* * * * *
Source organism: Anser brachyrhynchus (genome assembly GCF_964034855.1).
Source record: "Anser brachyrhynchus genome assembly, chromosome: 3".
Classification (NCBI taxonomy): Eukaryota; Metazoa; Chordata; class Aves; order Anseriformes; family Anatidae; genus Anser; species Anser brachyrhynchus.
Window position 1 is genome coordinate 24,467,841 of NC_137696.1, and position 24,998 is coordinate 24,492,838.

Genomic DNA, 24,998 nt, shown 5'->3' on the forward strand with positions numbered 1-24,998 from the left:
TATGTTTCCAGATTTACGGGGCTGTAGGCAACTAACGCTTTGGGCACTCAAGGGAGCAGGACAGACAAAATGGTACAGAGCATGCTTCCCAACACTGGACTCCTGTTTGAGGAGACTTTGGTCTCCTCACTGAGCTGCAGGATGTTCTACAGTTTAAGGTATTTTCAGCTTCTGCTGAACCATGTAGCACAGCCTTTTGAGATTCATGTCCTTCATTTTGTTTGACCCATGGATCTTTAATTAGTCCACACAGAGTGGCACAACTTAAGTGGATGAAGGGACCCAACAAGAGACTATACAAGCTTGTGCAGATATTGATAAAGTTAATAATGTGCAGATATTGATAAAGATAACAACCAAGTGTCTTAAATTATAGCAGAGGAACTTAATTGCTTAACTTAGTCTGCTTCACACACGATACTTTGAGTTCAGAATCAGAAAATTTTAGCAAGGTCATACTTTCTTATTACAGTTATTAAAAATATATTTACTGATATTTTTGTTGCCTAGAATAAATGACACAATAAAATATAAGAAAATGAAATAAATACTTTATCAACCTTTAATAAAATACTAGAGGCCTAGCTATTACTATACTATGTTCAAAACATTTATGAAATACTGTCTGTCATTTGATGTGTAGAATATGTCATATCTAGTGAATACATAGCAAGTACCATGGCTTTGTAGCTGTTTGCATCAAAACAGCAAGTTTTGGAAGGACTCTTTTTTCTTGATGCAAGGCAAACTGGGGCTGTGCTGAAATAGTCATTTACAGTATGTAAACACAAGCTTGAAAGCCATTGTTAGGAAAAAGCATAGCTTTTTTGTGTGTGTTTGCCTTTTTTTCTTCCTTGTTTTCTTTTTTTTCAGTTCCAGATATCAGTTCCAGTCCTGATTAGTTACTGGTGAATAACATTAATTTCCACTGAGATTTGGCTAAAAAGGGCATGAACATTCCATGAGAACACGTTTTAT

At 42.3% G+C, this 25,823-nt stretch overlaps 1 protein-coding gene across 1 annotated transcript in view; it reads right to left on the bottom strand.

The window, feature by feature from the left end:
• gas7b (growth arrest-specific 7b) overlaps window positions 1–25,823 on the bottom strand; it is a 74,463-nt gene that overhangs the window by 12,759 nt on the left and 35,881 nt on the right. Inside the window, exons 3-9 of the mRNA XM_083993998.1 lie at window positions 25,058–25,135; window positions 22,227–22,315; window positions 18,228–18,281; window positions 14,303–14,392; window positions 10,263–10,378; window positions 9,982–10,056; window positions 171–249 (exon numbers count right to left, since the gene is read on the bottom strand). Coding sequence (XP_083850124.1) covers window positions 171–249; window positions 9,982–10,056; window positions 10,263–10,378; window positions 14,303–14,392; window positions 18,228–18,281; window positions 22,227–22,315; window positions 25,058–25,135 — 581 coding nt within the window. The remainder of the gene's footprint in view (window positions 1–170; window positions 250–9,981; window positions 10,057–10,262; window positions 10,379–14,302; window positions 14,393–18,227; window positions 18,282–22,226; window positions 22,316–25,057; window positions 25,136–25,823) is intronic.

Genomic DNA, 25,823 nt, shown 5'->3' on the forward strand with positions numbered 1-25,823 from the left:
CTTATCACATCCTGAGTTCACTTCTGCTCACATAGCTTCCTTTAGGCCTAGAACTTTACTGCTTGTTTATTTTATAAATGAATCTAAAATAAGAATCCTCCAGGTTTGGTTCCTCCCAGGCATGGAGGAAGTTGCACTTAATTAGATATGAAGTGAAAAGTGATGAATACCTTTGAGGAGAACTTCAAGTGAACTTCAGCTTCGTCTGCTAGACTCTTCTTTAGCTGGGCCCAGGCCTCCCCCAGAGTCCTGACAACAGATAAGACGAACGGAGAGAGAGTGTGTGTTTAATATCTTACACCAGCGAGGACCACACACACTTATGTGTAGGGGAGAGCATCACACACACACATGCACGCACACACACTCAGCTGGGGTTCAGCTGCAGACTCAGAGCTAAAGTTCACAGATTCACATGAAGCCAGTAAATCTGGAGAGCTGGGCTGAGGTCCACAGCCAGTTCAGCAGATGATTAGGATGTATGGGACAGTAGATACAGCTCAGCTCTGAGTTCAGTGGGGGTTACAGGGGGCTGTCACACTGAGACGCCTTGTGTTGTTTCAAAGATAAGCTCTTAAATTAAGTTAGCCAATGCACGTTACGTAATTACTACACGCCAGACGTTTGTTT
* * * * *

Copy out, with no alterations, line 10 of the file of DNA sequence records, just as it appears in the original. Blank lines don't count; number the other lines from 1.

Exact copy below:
Genomic DNA, 25,823 nt, shown 5'->3' on the forward strand with positions numbered 1-25,823 from the left: